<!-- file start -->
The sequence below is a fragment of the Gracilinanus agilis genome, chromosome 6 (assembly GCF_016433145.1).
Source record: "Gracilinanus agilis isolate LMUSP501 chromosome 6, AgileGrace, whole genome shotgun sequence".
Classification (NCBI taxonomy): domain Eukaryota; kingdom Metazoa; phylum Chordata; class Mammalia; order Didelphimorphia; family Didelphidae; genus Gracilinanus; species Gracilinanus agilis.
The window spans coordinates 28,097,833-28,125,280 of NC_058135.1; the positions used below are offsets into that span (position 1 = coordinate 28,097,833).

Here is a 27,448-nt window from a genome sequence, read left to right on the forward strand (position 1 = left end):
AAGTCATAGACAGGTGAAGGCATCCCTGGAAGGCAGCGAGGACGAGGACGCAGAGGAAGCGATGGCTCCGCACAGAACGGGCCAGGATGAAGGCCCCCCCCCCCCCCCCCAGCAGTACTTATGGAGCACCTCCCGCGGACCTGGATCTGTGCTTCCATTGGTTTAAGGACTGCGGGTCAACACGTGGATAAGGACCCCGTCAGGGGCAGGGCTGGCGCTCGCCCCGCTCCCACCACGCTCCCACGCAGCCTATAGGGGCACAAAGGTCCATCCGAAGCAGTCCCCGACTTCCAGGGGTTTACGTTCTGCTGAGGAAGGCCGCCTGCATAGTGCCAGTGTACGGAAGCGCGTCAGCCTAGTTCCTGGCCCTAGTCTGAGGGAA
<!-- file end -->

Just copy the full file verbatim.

The sequence below is a fragment of the Gracilinanus agilis genome, chromosome 6 (assembly GCF_016433145.1).
Source record: "Gracilinanus agilis isolate LMUSP501 chromosome 6, AgileGrace, whole genome shotgun sequence".
Classification (NCBI taxonomy): domain Eukaryota; kingdom Metazoa; phylum Chordata; class Mammalia; order Didelphimorphia; family Didelphidae; genus Gracilinanus; species Gracilinanus agilis.
The window spans coordinates 28,097,833-28,125,280 of NC_058135.1; the positions used below are offsets into that span (position 1 = coordinate 28,097,833).

Here is a 27,448-nt window from a genome sequence, read left to right on the forward strand (position 1 = left end):
AAGTCATAGACAGGTGAAGGCATCCCTGGAAGGCAGCGAGGACGAGGACGCAGAGGAAGCGATGGCTCCGCACAGAACGGGCCAGGATGAAGGCCCCCCCCCCCCCCCCCAGCAGTACTTATGGAGCACCTCCCGCGGACCTGGATCTGTGCTTCCATTGGTTTAAGGACTGCGGGTCAACACGTGGATAAGGACCCCGTCAGGGGCAGGGCTGGCGCTCGCCCCGCTCCCACCACGCTCCCACGCAGCCTATAGGGGCACAAAGGTCCATCCGAAGCAGTCCCCGACTTCCAGGGGTTTACGTTCTGCTGAGGAAGGCCGCCTGCATAGTGCCAGTGTACGGAAGCGCGTCAGCCTAGTTCCTGGCCCTAGTCTGAGGGAA